extract did not result in a statistically significant
alteration, when compared to the control group. Besides
increasing antibody titers of cattle vaccinated with
BoHV-5, the use of 40 mg/dose of green propolis
solution also increased the percentage of animals with
antibody titers equal or higher than 32, especially 30
days after the third vaccination (Table 2).
Adjuvants are used in several types of vaccine
aiming at the optimization of the humoral and/or
cellular responses. However many substances with
adjuvant properties cannot be used in vaccines for
human or veterinary use due to their adverse effects
(Estrada et al., 2000). In this study, conducted in cattle,
no adverse effect was observed due to the association of
propolis with the oil vaccine against BoHV-5.
Due tothe highchemicalcomplexityof propolis, itis
extremely difficult to identify which substances are
responsible for its biological activities. Some research-
besides the combination of natural substances that
confers to propolis its bioactive properties (Kujumgiev
et al., 1999; Ozkul et al., 2005). According to Sforcin
The elements detected in the green propolis extract
utilized in this experiment, determined by HPLC
analysis, show that its botanical origin is the Bacharis
dracunculifolia plant (Marcucci, 1995; Bankova et al.,
2000). In a previous study, multivariate analysis
associating ethanol extracts of different samples with
the levels of bioactivecompounds determined by HPLC
allowed the typing of Brazilian propolis (Marcucci
et al., 2001). The results were similar to the ones found
in this experiment, with predominance of phenolic
compounds and cinnamic acid derivatives. In these
extracts, the flavonoids corresponded to 22.37% of the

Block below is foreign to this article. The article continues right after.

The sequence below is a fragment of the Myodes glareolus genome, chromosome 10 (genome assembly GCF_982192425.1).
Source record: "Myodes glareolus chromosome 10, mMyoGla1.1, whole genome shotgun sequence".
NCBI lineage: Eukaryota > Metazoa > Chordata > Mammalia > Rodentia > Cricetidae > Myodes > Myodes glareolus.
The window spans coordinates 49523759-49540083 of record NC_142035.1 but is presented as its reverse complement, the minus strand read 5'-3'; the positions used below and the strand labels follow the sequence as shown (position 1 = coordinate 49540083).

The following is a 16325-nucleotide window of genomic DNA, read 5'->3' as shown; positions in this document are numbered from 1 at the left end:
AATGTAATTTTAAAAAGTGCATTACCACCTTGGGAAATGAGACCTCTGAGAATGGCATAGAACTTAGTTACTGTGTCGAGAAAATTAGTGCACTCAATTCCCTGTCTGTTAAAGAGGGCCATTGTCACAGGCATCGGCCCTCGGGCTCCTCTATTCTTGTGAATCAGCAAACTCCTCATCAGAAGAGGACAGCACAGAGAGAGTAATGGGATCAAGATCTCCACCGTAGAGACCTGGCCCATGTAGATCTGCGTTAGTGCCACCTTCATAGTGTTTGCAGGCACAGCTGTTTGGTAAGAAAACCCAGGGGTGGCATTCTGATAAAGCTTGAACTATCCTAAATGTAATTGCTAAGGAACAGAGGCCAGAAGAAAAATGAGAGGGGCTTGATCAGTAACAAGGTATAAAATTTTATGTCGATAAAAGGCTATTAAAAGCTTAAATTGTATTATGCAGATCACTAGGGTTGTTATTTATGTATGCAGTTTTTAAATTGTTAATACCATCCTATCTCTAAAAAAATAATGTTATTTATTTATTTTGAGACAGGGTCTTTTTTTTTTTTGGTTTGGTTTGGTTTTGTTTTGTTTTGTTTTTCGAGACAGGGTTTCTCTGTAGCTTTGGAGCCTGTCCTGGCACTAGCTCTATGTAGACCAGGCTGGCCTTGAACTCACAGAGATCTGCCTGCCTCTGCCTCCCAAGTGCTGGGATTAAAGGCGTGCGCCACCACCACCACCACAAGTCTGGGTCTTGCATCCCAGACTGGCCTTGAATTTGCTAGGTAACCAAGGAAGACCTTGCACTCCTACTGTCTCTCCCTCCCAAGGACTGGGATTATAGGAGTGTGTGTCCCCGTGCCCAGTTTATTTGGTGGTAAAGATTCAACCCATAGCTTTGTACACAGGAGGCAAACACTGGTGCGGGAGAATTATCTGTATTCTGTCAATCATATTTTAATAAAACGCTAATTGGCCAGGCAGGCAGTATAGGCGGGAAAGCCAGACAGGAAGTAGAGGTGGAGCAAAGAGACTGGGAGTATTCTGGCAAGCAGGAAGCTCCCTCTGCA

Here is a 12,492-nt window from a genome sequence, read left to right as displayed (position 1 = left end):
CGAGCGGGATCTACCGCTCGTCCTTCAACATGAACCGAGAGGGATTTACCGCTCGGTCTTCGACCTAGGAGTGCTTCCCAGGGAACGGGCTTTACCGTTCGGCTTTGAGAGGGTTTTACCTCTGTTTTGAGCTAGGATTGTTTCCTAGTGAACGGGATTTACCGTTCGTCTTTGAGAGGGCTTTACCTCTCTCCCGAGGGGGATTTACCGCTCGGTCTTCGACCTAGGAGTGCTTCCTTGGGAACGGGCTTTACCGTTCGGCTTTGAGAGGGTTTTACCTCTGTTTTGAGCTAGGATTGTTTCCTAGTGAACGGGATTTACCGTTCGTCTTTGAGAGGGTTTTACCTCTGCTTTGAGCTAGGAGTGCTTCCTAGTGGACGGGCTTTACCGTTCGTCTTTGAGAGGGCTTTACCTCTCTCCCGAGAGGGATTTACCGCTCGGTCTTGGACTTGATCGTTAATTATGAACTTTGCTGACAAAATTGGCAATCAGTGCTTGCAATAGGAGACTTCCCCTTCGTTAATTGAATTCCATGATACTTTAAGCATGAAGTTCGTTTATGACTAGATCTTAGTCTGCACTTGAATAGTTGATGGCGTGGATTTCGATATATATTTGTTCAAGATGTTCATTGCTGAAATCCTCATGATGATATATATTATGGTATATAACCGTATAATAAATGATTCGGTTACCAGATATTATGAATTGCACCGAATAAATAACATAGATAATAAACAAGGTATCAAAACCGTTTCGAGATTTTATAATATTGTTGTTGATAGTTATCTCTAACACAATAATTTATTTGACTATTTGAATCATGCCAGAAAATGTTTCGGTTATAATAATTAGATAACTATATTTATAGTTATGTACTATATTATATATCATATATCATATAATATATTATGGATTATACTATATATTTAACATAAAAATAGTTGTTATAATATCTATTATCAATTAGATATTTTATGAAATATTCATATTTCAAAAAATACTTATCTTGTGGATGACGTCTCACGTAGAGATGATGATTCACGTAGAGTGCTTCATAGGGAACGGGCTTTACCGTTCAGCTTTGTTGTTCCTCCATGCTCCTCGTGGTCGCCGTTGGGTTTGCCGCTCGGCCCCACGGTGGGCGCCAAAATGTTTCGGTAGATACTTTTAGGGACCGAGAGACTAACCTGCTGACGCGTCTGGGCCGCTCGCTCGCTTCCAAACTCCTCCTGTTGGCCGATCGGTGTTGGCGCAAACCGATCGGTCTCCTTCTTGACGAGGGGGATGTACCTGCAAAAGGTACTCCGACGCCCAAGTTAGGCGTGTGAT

dried extract. These substances are known to stimulate
humoral as well as cellular immunity (Havsteen, 2002).
Although the precise mechanism of action remains
unknown, it is possible that the flavonoids stimulate
production of cytokines, particularly interleukin 1 (IL-
1) and IL-2, which have mitogenic action for B and T
lymphocytes (Havsteen, 2002). Artepillin C seems to
increase in the number of auxiliar T lymphocytes
(Kimoto et al., 1998).
The association of different adjuvant substances
aims at combining their properties responsible for the
stimulation of the immune system. Complete Freund
adjuvant, for example, combines the immunomodulator
properties of Mycobacterium tuberculosis with the
activity of the oil emulsion (Cox and Coulter, 1997). In
this experiment, the association of 40 mg/dose of an
ethanolic extract of green propolis whith an inactivated
oil vaccine against BoHV-5 increased the humoral
immune response (P < 0.01), measured by neutralizing
antibodies titers. It is conceivable that the combination
the inoculation site, resulting in a slow and extended
antigen (BoHV-5) and propolis release (Cox and
Coulter, 1997), allowing a constant stimulus of the
immunological system. According to Jansen et al.
(2006), the continuous release of non-replicative
antigens results in extended humoral immunity. The
propolis extract may have acted as an auxiliary adjuvant
G. Fischer et al./Veterinary Immunology and Immunopathology 116 (2007) 79–84 82
Fig. 1. Mean titer ? S.E.M. of neutralizing antibodies (expressed as
reciprocal of the serum dilution) of cattle immunized with an inacti-
vated oil vaccine against BoHV-5 without propolis (control), with
20 mg/dose of an ethanolic extract of green propolis (G1) or 40 mg/
dose of propolis (G2). The titer was determined by the serum
neutralization test, 30 days after the second inoculation (collection
1) or 30 days after the third inoculation (collection 2).**P < 0.01
compared to the control group.
Accumulated percent distribution of neutralizing antibodies titers in
bovines vaccinated with BoHV-5
30 days after second dose30 days after third dose